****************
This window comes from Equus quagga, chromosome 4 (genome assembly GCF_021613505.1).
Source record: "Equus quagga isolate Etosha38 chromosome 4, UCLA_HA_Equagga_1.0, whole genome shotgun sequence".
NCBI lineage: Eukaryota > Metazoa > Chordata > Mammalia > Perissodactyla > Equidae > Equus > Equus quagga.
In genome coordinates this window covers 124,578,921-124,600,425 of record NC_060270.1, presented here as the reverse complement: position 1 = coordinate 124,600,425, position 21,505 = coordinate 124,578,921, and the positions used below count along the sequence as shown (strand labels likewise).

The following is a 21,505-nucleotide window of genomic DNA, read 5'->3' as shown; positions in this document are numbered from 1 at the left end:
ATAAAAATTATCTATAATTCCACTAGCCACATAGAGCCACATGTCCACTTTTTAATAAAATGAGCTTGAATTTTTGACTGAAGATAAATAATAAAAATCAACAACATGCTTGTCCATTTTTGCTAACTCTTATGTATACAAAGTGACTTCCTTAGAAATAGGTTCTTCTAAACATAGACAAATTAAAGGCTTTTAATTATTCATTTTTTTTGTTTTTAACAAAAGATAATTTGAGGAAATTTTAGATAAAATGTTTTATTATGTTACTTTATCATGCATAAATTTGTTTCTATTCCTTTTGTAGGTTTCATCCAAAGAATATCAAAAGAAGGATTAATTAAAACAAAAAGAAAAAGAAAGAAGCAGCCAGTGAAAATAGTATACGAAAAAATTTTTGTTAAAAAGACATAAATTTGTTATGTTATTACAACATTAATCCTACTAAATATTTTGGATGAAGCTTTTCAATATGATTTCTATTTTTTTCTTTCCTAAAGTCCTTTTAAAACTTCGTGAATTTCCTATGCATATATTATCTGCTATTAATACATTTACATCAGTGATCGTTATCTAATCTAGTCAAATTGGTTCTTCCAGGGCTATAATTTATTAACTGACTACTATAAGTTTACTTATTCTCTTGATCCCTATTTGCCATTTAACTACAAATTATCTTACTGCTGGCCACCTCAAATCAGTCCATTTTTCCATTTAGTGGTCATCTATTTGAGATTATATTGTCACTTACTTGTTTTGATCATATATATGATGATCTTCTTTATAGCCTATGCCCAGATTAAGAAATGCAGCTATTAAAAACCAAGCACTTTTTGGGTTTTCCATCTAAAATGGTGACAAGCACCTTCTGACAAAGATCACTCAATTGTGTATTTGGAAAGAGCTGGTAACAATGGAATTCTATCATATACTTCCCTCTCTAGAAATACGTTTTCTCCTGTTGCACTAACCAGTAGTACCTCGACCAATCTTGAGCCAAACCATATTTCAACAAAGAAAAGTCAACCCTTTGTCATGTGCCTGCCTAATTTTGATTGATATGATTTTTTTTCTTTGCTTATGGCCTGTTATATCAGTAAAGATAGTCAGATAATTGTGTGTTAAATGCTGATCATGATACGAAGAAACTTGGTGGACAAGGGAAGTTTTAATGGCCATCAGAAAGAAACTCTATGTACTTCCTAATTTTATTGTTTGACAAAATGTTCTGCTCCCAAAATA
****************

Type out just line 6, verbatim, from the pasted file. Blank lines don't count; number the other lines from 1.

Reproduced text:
ATAAAAATTATCTATAATTCCACTAGCCACATAGAGCCACATGTCCACTTTTTAATAAAATGAGCTTGAATTTTTGACTGAAGATAAATAATAAAAATCAACAACATGCTTGTCCATTTTTGCTAACTCTTATGTATACAAAGTGACTTCCTTAGAAATAGGTTCTTCTAAACATAGACAAATTAAAGGCTTTTAATTATTCATTTTTTTTGTTTTTAACAAAAGATAATTTGAGGAAATTTTAGATAAAATGTTTTATTATGTTACTTTATCATGCATAAATTTGTTTCTATTCCTTTTGTAGGTTTCATCCAAAGAATATCAAAAGAAGGATTAATTAAAACAAAAAGAAAAAGAAAGAAGCAGCCAGTGAAAATAGTATACGAAAAAATTTTTGTTAAAAAGACATAAATTTGTTATGTTATTACAACATTAATCCTACTAAATATTTTGGATGAAGCTTTTCAATATGATTTCTATTTTTTTCTTTCCTAAAGTCCTTTTAAAACTTCGTGAATTTCCTATGCATATATTATCTGCTATTAATACATTTACATCAGTGATCGTTATCTAATCTAGTCAAATTGGTTCTTCCAGGGCTATAATTTATTAACTGACTACTATAAGTTTACTTATTCTCTTGATCCCTATTTGCCATTTAACTACAAATTATCTTACTGCTGGCCACCTCAAATCAGTCCATTTTTCCATTTAGTGGTCATCTATTTGAGATTATATTGTCACTTACTTGTTTTGATCATATATATGATGATCTTCTTTATAGCCTATGCCCAGATTAAGAAATGCAGCTATTAAAAACCAAGCACTTTTTGGGTTTTCCATCTAAAATGGTGACAAGCACCTTCTGACAAAGATCACTCAATTGTGTATTTGGAAAGAGCTGGTAACAATGGAATTCTATCATATACTTCCCTCTCTAGAAATACGTTTTCTCCTGTTGCACTAACCAGTAGTACCTCGACCAATCTTGAGCCAAACCATATTTCAACAAAGAAAAGTCAACCCTTTGTCATGTGCCTGCCTAATTTTGATTGATATGATTTTTTTTCTTTGCTTATGGCCTGTTATATCAGTAAAGATAGTCAGATAATTGTGTGTTAAATGCTGATCATGATACGAAGAAACTTGGTGGACAAGGGAAGTTTTAATGGCCATCAGAAAGAAACTCTATGTACTTCCTAATTTTATTGTTTGACAAAATGTTCTGCTCCCAAAATA